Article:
Email is still a universal medium, and everyone uses it. While emails are easy to use but secure, they are NOT. You have to choose between security or ease, but not both!

Enter Google with its Gmail. People got excited about this so-called Confidential Mode, and it’s an easy way to make email more private. It lets you add an “expiration date” to emails, and you can revoke access anytime. Once that date arrives, the email is no longer viewable by the recipient. Messages marked as Confidential can’t be copied, forwarded, printed, or downloaded.

Sounds perfect, right? Not so fast. There are a lot of “gotchas” in the new Confidential Mode that you need to know about, and a variety of sources have written scathing reviews on the misleading nature of the feature.

Google’s Confidential Mode for Gmail

Everyone was excited when Google announced the Gmail Confidential Mode. The premise was that there is a large universe of Gmail account users who could be reached by healthcare providers without forcing them to use any new tools or platforms. How accurate would be that promise?  So we decided to dissect the functionality and how it relates to the healthcare’s major pain point – to stay HIPAA-compliant.


Breaking News

When Google announced the Gmail confidential mode,  at a first glance it looks like a great feature by the ubiquitous Email provider and certainly a game changer.  Finally the email could be both secure as well easy. Or is it?

Early days at Skyscape in 2002

Gmail Confidential Mode Instructions

Gmail Confidential Mode Features

In a nutshell:

  • Confidentiality mode disables most ways to share information accidentally like copy, print, download, share.
  • It allows the sender/administrator to set message expiration date, so that the message is automatically deleted.
  • The sender can revoke recipient’s access to the mail at any time.
  • A verification system can be set up where a verification code is sent by text to access the email.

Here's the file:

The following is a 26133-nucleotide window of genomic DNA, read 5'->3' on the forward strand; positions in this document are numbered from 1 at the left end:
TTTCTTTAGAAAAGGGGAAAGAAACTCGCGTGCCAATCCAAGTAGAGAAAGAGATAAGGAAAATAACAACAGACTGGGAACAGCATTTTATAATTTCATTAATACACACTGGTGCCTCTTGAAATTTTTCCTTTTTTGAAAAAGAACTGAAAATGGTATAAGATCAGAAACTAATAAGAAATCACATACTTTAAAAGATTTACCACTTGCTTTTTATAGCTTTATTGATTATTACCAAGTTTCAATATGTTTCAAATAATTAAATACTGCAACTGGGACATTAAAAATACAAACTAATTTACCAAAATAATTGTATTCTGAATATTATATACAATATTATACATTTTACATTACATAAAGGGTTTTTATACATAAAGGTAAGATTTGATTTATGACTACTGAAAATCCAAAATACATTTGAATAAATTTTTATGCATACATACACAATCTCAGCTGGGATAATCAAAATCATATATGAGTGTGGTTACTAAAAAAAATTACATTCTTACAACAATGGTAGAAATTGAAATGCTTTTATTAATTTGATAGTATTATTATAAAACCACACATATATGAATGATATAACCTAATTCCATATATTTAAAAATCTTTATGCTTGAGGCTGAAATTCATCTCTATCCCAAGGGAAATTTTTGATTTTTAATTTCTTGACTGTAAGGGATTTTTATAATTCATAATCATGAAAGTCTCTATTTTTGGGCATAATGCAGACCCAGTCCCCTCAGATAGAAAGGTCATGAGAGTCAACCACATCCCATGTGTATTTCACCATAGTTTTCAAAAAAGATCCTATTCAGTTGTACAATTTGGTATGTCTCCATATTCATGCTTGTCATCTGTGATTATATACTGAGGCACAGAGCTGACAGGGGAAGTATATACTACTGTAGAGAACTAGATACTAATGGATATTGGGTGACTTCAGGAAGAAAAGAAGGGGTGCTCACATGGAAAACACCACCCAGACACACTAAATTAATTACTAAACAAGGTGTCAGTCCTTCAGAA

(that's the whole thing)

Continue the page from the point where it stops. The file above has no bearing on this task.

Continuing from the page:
• The messages in this mode cannot be scheduled to be sent, so the sender remains in control of always sending messages.
  • Gmail processes the mail by removing the message body and all attachments from the email and creating a link to the content. If the recipient has Gmail too, they will see the whole message as well as the link within the email. If they have a third-party email, they will just see the link and will have to go through further steps to access the message through the link.

But does this mean it’s HIPAA-compliant?

  • Google retains full access to the email even after deletion timer is set.
  • The verification system allows Google to link recipient’s phone number to their email address.
  • The data is not secured through end-to-end encryption at rest and in transit.
  • There is a criticism that in one of the “Google workspace Admin Help” articles, it says that confidential mode does not prevent user from taking print screen shots or photos of the message and attachments.  Now to be fair, this could be a problem in any system, so we don’t really hold it against the implementation in this case.
  • It is mentioned in Google’s HIPPA implementation guide that “customers are responsible for determining if they are a business associate (and whether a HIPPA Business Associate Agreement (BAA) with Google is required) and for ensuring that they use Google services in compliance with HIPAA. This guide is 10 pages long and can be read here. The point here is Google is HIPAA compliant then why does it need 10-page instructions for users to become compliant?

Clearly, the points above do not give any comfort that this is a HIPAA-compliant service.  In fact, as many users have pointed out, this is not even an email but a ‘link’ to the information saved on google’s servers.  As such, you would have expected that the data is stored in an encrypted format despite the fact that it could be password-protected.  There has been no assurance given by Google that the emails will be deleted from the server even after the expiry or being revoked.

When both sender and recipient use Gmail, the email appears normal. But recipients who do not use Gmail get a link for viewing the email in a browser.  There are many more comprehensive services like the Buzz Platform that provide this feature much more comprehensive and consistent manner.